How to Properly Operate a Forklift in Winter Conditions
Four tips to safety drive in challenging conditions
A guest post by Tom Reddon of the National Forklift Exchange.
Driving a forklift in the snow or ice seems intimidating. However, with modern innovation and improvements, outdoor operations have been revamped and revitalized, even in the most trying of circumstances. Whether it’s flurries or a full-scale blizzard, adhering to these practices will prevent the issues that pile up with each snowflake. The outdoors poses numerous challenges, but there are some practices forklift operators can use to drive safer in these conditions.
1. Be alert
Forklift operators should always keep their eyes focused in front of them, constantly gazing at the area of operation for potential hazards. In outdoor scenarios, it is imperative to have a heightened sense of awareness, especially with an icy or snowy surface. Keep your hands on the wheels at all times. Traction is decreased in snowy conditions which can result in a wide range of visibility issues. It’s always a good idea to maintain concentration, even in a warm warehouse with dry floors. When you’re maneuvering outside to unload a truck or grab loads from a pipe yard, it’s critical.
2. Check all parts
The best practices for outdoor forklift operations start with assuring the forklift is ready for the most extreme weather. According to Forklift America, the vital components most affected by cold, wet weather are batteries, hydraulics, electrical systems and engines. It is crucial to execute a check of all equipment and components prior to operation.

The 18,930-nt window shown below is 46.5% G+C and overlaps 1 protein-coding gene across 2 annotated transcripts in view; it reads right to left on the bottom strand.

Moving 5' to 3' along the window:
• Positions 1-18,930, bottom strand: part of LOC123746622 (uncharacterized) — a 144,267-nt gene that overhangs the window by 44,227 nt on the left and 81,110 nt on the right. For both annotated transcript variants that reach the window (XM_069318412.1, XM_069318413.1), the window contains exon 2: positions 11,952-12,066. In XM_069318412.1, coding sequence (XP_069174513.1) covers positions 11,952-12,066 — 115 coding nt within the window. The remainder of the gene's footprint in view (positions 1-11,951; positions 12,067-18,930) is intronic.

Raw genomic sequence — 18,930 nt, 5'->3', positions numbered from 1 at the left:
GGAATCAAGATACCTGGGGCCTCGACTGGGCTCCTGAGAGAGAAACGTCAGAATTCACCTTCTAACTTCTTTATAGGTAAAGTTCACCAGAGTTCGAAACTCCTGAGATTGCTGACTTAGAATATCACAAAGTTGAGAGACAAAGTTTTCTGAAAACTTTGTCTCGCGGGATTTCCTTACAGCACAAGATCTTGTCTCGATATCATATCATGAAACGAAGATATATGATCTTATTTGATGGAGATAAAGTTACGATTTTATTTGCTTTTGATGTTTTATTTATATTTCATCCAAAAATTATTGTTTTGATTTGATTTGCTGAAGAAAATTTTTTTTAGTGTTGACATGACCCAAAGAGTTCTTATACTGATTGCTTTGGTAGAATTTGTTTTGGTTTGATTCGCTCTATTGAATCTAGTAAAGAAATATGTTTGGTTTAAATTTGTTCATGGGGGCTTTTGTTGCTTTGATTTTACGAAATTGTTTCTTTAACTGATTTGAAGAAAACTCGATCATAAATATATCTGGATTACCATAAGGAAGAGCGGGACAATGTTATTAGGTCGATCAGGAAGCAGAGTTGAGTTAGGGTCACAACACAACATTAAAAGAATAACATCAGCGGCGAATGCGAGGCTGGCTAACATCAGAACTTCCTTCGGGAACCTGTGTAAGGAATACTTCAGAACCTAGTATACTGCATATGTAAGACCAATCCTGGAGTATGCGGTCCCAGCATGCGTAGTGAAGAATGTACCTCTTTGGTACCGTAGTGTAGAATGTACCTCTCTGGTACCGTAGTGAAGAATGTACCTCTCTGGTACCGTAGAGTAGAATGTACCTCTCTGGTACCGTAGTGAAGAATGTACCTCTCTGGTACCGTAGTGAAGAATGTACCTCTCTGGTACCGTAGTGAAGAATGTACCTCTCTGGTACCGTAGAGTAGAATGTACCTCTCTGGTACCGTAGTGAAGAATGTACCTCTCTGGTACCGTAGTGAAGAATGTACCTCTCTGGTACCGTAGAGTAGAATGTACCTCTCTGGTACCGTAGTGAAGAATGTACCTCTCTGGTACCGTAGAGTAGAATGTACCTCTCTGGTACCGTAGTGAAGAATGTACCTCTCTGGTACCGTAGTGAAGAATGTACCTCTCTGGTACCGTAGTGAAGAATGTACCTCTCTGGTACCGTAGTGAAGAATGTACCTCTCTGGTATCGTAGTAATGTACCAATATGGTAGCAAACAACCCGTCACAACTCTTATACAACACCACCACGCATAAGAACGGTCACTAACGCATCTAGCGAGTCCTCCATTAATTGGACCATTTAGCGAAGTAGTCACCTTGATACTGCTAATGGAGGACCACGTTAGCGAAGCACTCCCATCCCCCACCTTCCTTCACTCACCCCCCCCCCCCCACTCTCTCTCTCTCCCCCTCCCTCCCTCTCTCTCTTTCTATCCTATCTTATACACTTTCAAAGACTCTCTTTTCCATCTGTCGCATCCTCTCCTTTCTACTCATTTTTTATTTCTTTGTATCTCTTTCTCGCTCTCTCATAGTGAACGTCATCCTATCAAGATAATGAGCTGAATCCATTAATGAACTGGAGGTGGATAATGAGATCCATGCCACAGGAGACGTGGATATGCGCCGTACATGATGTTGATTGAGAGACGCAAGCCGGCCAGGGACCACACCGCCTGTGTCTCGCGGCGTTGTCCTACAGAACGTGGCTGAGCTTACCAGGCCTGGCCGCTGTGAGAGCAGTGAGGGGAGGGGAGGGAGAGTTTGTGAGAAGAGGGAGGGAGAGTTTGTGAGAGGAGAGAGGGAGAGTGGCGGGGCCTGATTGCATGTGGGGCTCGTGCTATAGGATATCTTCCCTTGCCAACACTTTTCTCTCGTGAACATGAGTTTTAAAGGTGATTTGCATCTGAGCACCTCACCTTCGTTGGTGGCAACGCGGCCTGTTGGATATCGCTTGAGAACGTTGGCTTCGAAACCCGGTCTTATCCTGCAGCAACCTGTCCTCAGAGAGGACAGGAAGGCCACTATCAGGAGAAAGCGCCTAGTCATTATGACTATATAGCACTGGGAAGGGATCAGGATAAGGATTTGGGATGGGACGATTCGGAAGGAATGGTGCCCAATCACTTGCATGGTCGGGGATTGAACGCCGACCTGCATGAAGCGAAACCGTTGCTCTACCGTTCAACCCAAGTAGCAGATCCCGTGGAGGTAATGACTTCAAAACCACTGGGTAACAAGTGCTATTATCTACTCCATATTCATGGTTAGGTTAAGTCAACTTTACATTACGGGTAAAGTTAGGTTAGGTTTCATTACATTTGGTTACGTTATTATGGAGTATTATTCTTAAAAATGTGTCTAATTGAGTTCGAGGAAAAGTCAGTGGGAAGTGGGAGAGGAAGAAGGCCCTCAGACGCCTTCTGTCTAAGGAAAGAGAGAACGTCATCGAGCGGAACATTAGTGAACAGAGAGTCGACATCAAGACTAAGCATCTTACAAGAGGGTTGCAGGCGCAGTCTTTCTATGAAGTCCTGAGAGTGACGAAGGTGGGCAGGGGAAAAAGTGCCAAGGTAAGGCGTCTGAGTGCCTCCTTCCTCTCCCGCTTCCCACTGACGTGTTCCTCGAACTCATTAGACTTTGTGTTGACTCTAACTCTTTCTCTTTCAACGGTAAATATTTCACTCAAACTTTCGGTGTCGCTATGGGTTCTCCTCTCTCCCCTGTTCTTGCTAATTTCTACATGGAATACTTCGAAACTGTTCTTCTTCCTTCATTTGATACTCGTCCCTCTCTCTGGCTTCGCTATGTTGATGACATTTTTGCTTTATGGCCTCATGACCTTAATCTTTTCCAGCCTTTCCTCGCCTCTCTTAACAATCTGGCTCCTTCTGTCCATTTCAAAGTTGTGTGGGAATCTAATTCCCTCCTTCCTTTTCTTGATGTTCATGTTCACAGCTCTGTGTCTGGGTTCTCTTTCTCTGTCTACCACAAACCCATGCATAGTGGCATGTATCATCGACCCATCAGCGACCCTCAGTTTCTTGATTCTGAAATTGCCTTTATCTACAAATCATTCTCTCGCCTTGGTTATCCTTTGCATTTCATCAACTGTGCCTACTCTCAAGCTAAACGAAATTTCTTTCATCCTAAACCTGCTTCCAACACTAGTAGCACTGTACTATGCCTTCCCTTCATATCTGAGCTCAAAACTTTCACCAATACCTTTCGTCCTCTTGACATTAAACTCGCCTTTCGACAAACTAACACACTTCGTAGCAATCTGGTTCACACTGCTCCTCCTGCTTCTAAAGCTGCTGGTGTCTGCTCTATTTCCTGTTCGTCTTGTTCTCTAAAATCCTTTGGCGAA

Poorly inflated tires and a lack of pertinent fluids prior to use can be especially hazardous. First, check the pressure on all tires with an appropriate tire gauge. Overinflated tires are more susceptible to explosion and cause a vehicle fire. Conversely, underinflated tires run the risk of going flat which can be extremely perilous in icy conditions.
In addition, check antifreeze and oil to ensure they are at proper levels. This practice prevents the engine from freezing in challenging winter settings.
3. Reduce your speed
While this may seem like a common sense practice, many forklift operators find themselves pressed for time when operating in inclement weather. Generally speaking operators may feel rushed or encouraged to speed up a task to make up for lost time due to snowfall or sleet, or because it’s cold and they want to get back inside.
To allow for appropriate maneuvering with regard to black ice, snow and slippery surfaces, drivers must reduce speeds. Failing to do so can result in sudden breaking, skids and increase the chances for an accident. Remember that on its best day, a forklift isn’t as easy to handle as a car, and handles even worse on slippery surfaces.
4. Warm that forklift up
Before you leave for work in the morning, it is advised to allow the car to warm up on those especially cold days. The same rule of thumb applies to forklifts. Operating a forklift with a cold engine can cause a wide range of combustion and transmission related issues. Give your forklift a few minutes to warm up and idle before use on those extremely frigid days.
Operating a forklift in less than ideal conditions, whether inside or outside, is something that needs to be done with tremendous care and safety in mind. In winter conditions, all those considerations need to be heightened. Use your best judgement when operating in snowy or freezing conditions and always err on the side of caution.
Tom Reddon is a forklift specialist and blog manager for the National Forklift Exchange. He also sits on the Material Handling Equipment Distributors Association (MHEDA) Executive Dialogue team. Follow him on Twitter at @TomReddon.
Scott Stone is Cisco-Eagle's Vice President of Marketing with more than thirty years of experience in material handling, warehousing and industrial operations. His work is published in multiple industry journals an websites on a variety of warehousing topics. He writes about automation, warehousing, safety, manufacturing and other areas of concern for industrial operations and those who operate them.